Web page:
How do I deal with my overprotective parents?

mandy
asks:
So I’m 16 years old, and my parents are so overprotective of me, since I’m a petite female. Even before the whole COVID-19 situation, I couldn't go anywhere without my parents or my older brothers. When my brothers were my age, they could go hang out with friends without parents. And I can’t! There was this one time where my dad’s car wasn’t working and I asked my parents if I could walk with my friends, who live next to me. They got mad at me, saying they didn’t know my friends' parents, even though they don’t socialize with my friends' parents. So I spent like 3 days walking with my dad. I hated it to be honest. Another recent event happened in early March, where I wanted to go to the mall with my friends. It was my first time hanging out with friends, that wasn’t a birthday or anything. My mom wanted to chaperone us, so my friends decided their moms had to come too. My friends said that they were scared to say something dumb in front of my mom. I asked my parents why they were overprotective. My mom said that I’m her only daughter and then my dad said that he’s paranoid that something will happened to me. Seriously, they are ruining my social life, only letting me hang out with my friends at school. The whole mall trip was canceled because my friend got grounded. Then my parents badmouthed them, and my friends were upset about it. Honestly, I wish I have normal caring parents, but not like this. So during the COVID-19 quarantine, my mom made a joke that I’m gonna party in college and my dad was talking about how there’s jobs for that. But how am I gonna survive college, if I don’t know how to cross the street? Or have social skills besides college? I heard that overprotected kids are more likely to fail in life or be codependent. I don’t want to fall into that category because of my parents. I don’t know how to be more responsible for them to trust me. Why don't my parents trust me?
sam w replies:

I feel you, Mandy! I'm a woman whose adult height is five feet and when I was 16 I weighed about a hundred pounds soaking wet. I suspect (but cannot prove) my parents were a little more protective of me than they would have been if I was a boy, but I have to give credit where credit is due. They made sure I had the tools and the confidence to navigate the world as a petite woman. I ended up being a bit like this mongoose: tiny, but quite willing and capable when it came to holding my own.

Small, furious animals aside, I pulled your question because fear is a really present theme: both the fear your parents hold that's causing them to act this way, and the fear you have of being overprotected. And right now, fear is way more of a presence in most people's lives, thanks to COVID-19.

So, let's talk about fear, and what things actually work when it comes to managing our own fears and the fears others have for us.

When we think about fear, it helps to remember that fear is something that evolved in humans to protect us. In its best form, it keeps us from stepping into oncoming traffic or going towards the thing growling in the dark forest. In its worst form, it scrambles our ability to gauge risks and lets our feelings-brain override our facts-brain. Which means one of the ways to deal with fear is to pull it out into the light and have a look at it.

Your fears about what will happen as you move into adult life are easier to address, so let's look at them first.

There's a common belief that if people come from controlling or protective families, they'll go completely wild at the first taste of freedom that comes with college. While some people may indeed do just that, it's not an automatic action. It's a choice. If you wanted to cut loose and party every night in college, that's a choice you can make (though I don't recommend it), just like you can choose to go to lectures, or sleep in, or pull an all-nighter to study.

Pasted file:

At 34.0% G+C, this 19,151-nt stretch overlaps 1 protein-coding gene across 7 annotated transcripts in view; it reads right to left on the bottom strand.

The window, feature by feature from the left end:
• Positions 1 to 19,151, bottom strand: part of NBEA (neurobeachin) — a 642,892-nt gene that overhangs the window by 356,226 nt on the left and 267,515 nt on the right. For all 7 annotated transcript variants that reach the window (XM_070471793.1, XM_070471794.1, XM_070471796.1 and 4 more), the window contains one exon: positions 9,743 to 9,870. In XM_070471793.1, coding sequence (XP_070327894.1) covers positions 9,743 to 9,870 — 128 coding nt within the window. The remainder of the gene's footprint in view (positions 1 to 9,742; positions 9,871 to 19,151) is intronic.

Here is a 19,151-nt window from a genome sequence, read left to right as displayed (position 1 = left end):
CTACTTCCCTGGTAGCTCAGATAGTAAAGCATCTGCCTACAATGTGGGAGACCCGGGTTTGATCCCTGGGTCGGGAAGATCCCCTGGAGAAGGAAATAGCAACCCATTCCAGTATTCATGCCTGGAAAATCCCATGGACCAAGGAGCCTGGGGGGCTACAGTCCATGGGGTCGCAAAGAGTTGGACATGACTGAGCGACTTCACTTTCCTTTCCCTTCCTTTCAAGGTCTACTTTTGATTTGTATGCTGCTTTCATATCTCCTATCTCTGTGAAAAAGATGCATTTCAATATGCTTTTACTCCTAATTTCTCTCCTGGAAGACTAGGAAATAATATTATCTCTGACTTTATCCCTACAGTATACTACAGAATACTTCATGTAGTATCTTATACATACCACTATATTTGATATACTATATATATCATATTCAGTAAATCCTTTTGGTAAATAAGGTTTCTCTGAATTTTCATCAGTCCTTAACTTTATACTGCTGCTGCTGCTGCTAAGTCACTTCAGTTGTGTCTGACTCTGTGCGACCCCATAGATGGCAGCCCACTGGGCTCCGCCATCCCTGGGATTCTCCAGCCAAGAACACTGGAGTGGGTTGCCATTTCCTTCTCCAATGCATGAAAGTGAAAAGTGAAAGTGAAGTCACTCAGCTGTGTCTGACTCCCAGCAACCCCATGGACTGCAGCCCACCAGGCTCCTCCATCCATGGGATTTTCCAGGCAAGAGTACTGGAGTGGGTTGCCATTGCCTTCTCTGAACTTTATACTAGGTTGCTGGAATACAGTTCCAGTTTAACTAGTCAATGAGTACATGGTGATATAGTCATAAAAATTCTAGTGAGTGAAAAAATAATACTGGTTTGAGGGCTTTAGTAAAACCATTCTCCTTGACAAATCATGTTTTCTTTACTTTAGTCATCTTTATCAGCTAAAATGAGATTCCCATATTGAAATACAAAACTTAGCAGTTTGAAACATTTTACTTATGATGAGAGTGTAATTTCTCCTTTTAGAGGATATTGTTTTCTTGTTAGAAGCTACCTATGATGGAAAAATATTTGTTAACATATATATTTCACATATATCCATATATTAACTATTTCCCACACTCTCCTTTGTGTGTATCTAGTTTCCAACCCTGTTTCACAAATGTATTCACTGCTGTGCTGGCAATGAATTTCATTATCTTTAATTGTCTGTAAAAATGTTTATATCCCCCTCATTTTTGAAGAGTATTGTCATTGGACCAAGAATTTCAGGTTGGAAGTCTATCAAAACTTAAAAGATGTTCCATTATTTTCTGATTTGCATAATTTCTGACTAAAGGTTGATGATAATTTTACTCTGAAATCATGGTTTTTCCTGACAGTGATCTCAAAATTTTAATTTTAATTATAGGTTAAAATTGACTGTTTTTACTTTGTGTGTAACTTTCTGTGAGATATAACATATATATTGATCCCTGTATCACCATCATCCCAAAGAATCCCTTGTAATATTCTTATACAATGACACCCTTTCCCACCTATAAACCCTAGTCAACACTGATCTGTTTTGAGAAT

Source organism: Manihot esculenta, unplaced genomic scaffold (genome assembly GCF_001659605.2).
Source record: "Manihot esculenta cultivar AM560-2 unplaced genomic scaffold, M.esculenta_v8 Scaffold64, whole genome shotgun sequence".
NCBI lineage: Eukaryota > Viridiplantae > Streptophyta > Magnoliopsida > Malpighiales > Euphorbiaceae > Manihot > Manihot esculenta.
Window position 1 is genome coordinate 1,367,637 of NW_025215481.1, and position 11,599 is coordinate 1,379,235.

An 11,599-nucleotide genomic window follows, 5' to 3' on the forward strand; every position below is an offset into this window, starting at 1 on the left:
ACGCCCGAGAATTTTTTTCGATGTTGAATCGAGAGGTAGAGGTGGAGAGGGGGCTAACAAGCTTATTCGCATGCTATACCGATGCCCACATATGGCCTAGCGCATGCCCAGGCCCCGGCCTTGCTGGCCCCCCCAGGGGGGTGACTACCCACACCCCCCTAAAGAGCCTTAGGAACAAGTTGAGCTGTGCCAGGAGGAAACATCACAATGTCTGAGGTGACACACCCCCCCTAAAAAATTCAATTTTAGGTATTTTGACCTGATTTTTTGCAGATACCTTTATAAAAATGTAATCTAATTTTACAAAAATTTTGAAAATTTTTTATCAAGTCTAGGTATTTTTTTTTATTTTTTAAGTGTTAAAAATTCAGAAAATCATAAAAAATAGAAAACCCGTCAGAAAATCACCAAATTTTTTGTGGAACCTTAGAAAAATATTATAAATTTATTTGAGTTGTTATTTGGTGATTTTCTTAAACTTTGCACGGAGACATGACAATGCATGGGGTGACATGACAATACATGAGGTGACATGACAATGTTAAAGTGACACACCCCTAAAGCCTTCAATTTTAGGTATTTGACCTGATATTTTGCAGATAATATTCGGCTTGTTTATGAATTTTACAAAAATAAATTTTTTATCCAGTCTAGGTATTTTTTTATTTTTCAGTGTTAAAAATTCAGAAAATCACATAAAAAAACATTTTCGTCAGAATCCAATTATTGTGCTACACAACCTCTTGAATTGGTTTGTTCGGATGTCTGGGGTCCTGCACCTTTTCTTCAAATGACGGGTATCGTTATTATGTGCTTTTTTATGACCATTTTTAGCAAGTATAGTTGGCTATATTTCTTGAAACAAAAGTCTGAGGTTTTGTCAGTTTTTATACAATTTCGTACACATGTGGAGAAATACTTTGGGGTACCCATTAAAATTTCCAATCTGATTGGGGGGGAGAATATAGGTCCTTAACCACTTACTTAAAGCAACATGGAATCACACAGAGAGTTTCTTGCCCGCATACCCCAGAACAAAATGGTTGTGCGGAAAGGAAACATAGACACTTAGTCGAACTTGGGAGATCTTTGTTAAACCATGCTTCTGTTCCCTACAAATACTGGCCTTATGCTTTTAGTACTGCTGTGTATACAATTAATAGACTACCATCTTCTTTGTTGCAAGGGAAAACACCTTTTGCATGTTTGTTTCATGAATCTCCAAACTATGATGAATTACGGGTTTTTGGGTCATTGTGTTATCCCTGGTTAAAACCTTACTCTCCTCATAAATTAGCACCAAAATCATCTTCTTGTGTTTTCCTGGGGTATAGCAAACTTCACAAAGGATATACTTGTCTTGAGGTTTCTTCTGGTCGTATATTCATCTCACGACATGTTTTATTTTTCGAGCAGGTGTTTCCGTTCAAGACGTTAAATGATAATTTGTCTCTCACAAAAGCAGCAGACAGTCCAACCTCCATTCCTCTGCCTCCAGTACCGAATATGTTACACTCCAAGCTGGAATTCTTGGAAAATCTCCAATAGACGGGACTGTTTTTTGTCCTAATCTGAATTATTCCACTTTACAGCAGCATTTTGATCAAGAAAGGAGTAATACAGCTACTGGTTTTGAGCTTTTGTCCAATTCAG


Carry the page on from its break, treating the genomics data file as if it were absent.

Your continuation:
Beyond that, a lot of the skills you need to get through daily life in college and beyond are things you can practice even with overprotective parents. For instance, if you're not already doing chores like laundry or cooking, now is the time to start. We also encourage young people to start taking the lead on things like doctor's appointments before they leave for school, as a way of learning how to navigate those systems without the help of a parent or gaurdian.

As far as social skills and interactions go, you won't be as behind as you assume. The shift from high school to college, and from college into the next phase of adult life is tricky for most people. New places, more freedom, and more people mean that everyone is adjusting at the same time. You'll be learning right along with everyone else. I'll add that many schools and organizations, including we here at Scarleteen, put out guides to help students navigate the different elements of college, from eating on a budget to making new friends.

Now let's dig into the larger issue: the fact that your parents have jumped the line from "reasonable concern" to "over-protective." You ask if there's a way to make them trust you more, but from what you're describing their actions are less about what you do and more about what could happen to you.

I agree with you that your gender is playing a role here, since you mention your brothers didn't have these same issues; you're a woman, which statistically puts you at greater risk of certain forms of violence. You're small, which, in your parents eyes and maybe even yours, makes you an appealing target to someone looking to do harm.


I'm approaching your question from the position that your parents are overprotective but ultimately well-meaning. In some cases, though, such tight restrictions on your movement and ability to socialize are signs of abuse. If you read through these signs and see a lot you recognize, your next step is to make a safety plan.